- Lingerie and loungewear continue to rise in popularity during the pandemic as shoppers look for comfortable clothing to work from home in.
- Entrepreneurs and boutique sellers shared with Business Insider the latest trends and challenges when it comes to selling and marketing lingerie online.
- They recommended diversifying your content across social platforms because many lingerie designs are flagged as pornographic content under certain algorithms.
- Norway-based corset maker Karolina Laskowska credits her recession-proof business model to Zoom-fittings and her Patreon for lingerie aficionados.
- Other timeless trends like sticking to classic colors like black and remaining honest with customers has helped these lingerie retailers weather tough times.
- Visit Business Insider’s homepage for more stories.
If you want to sell finery during a pandemic, you might want to double down on silky underthings.
That’s according to UK-based lingerie seller Annabelle Mu’azu, founder of the seven-year-old online boutique Beautifully Undressed, who said that silk lingerie is selling better than other fabrics these days because it’s comfortable for working from home.
Most of the fashion industry is floundering during the economic crisis, with the New York Times estimating fashion sales are down roughly 35% to 50% since this time last year. Yet the lingerie sector is experiencing a renaissance, entrepreneurs told Business Insider.
“Usually in the summer people switch from lingerie shopping to swimwear,” UK-based lingerie designer Angela Friedman said. “This year there wasn’t any traveling.”
Friedman reported that business has been overall good for her — “more sales than 2019,” she said — but inconsistent.
“Even from one week to the next I may see an enormous influx of orders, then the next week nothing,” she said. “There’s also been a loungewear push since the pandemic started, silk robes and slips.”
This same trend applies to sports bras and loungewear from lingerie-adjacent brands like Uniqlo and Lululemon. The latter’s net revenue rose 2.2% by August 2020, compared to the previous summer, reaching $902.9 million, the Wall Street Journal reported. Lingerie behemoths like Victoria’s Secret, however, haven’t seen a comparable jump in revenue, since these companies rely heavily on brick-and-mortar retail.
Some independent brands like Elma Lingerie, Harlow and Fox, and Evgenia pivoted to fill the demand for face masks. Others, like Friedman’s, doubled down on wearable silk pieces.
In short, the coronavirus crisis may offer lingerie entrepreneurs a unique opportunity.
Mu’azu launched her first in-house lingerie line in late September, Ihuoma, and said within days she got more than 50 orders for items priced at several hundred euros each. There are now more than 1,000 newsletter subscribers inquiring about Ihuoma’s “Divine Feminine” collection, which focuses on colors that complement darker skin tones.
“There are a number of brands targeted at Black women doing great things, but they tend to be lower to mid-range quality,” Mu’azu said. “Some of the people who bought from me aren’t Black, and that’s fine. But I’m not shrinking away from the fact I want to create lingerie for myself and my daughter and my mom.”
Lingerie designers face obstacles on social as their products are flagged by algorithms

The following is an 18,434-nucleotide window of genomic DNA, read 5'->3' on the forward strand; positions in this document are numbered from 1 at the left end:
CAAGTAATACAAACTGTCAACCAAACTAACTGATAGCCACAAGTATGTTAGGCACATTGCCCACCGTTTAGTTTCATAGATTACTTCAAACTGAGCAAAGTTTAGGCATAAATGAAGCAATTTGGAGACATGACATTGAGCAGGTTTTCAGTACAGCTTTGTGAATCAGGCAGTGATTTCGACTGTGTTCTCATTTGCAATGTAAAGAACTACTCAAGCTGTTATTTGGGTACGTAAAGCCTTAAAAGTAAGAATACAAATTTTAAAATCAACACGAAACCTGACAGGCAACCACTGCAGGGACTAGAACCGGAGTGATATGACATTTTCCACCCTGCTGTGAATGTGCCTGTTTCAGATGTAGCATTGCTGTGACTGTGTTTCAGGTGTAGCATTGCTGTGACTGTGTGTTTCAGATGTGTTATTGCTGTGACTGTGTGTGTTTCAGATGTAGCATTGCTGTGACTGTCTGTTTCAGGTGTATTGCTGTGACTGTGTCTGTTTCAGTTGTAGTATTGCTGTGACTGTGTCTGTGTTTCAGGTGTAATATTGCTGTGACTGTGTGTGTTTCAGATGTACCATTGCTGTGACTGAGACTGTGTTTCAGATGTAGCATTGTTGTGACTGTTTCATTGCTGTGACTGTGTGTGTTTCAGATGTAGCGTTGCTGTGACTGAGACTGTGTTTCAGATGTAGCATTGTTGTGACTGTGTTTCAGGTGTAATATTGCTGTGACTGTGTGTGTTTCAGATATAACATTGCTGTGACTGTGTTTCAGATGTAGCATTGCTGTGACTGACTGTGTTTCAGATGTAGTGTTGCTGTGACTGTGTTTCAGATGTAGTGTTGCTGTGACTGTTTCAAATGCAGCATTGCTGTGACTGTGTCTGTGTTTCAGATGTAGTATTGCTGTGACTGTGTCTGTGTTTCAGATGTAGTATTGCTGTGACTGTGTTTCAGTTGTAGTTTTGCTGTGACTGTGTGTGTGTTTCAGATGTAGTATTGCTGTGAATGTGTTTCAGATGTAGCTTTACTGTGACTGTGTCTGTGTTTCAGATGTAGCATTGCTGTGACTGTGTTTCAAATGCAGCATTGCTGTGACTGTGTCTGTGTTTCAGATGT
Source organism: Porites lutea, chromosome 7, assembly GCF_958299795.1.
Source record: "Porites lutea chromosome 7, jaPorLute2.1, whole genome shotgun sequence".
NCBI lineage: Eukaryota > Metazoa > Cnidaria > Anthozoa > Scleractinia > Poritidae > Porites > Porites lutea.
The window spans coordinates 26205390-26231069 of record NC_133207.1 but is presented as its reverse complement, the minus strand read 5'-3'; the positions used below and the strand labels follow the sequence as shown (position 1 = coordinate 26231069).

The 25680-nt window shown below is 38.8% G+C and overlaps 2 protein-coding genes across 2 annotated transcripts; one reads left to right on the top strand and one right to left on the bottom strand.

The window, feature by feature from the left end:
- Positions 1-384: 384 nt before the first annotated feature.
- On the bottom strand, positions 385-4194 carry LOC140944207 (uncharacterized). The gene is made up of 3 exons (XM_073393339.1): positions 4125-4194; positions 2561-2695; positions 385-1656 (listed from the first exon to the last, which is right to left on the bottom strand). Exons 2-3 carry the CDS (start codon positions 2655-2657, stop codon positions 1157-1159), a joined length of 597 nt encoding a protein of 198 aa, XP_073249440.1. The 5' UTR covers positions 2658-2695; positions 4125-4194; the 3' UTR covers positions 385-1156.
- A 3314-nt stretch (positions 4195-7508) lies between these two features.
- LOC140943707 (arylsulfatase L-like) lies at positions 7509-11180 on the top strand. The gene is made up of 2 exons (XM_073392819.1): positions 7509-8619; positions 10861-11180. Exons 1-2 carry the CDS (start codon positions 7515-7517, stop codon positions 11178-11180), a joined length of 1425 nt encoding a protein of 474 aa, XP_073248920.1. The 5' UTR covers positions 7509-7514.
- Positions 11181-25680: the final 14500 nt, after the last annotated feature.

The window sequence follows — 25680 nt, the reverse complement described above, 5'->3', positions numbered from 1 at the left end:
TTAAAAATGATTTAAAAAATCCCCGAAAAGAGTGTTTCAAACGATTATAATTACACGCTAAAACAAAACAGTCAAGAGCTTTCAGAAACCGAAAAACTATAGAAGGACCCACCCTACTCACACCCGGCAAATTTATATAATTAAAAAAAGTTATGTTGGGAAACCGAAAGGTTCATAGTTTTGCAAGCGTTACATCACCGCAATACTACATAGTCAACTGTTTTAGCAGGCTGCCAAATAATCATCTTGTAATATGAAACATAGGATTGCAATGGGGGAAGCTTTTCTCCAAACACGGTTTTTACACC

Both Mu’azu and Friedman said marketing niche lingerie on social media can be an uphill battle. If you’re a fashion retailer hoping to sell directly to consumers rather than go the Amazon route, be wary of discriminatory search algorithms, they said.
Instagram’s official policy, as determined by its parent company Facebook, is to limit “sexually suggestive” posts and ban nudity, such as bare buttocks. The automated sweep for suggestive posts is so severe that in October 2020, Facebook accidentally flagged onions for censorship due to the vegetable’s round shape.
The only way to counteract the algorithms, lingerie designers said, is to pay the platform for hefty ad campaigns. That’s why it’s so hard for small brands to market pieces like Mu’azu’s chocolate-colored silky robe, shown on a Black model.
“Playboy and Victoria Secret’s have budgets to pay Instagram and Facebook to turn a blind eye,” Mu’azu said. “It’s an ongoing thing. Yesterday, I tried to post a beautiful dress robe and Instagram deemed it unsuitable.”
She added that she’s seen non-white models more likely to be censored or shadow banned. “You’ll get triple the amount of people seeing the product on a white woman,” she said. “I’ve complained to Instagram and Facebook, but you don’t get anywhere. I don’t want that to be the reason we don’t reach the customer base we need to reach.”
Mu’azu said she honestly hasn’t figured out how to deal with this issue other than working hard to continue promoting her brand. On the other hand, Friedman works around this by posting images of the products alone without models.
“We can’t even show a model wearing our products in a perfectly normal and non-sexual pose,” Friedman said. “We’ve shown more flat lays, images of the garments laying flat on the ground or table but not on a body. For shoppers, they want to know what lingerie looks like on different bodies.”
🗣️ Shout out to everyone supporting small businesses instead of Amazon right now! You’re the real heroes here, and I’m thrilled at how many of you have chosen to invest in slow fashion just in the last couple days. I’ve said it before and I’ll say it again: You vote with your wallet. It may seem like only 1 small purchase at a time, but when many people show that they’d rather have ethically-made, sustainable, and local goods, the market *will* shift! In the last decade, I’ve already seen a massive increase in the number of conversations about what “slow fashion” means and how we can each do our part. These were fringe conversations amongst my maker friends when I started my business, and now they’re much more mainstream and gaining even more traction. That’s because of all of you! Thank you, thank you, thank you!
In order to ensure communication lines stay open, Norway-based corset maker Karolina Laskowska, 28, said designers should develop multiple channels to speak to customers and get their contact information, like emails. That way getting deplatformed can’t kill the business.
“For a few months even my own name was flagged as adult content,” Laskowska said, referring to her struggles using Instagram. “There were several months during the pandemic that none of my content was showing up … Never rely on a single outside platform for your business.”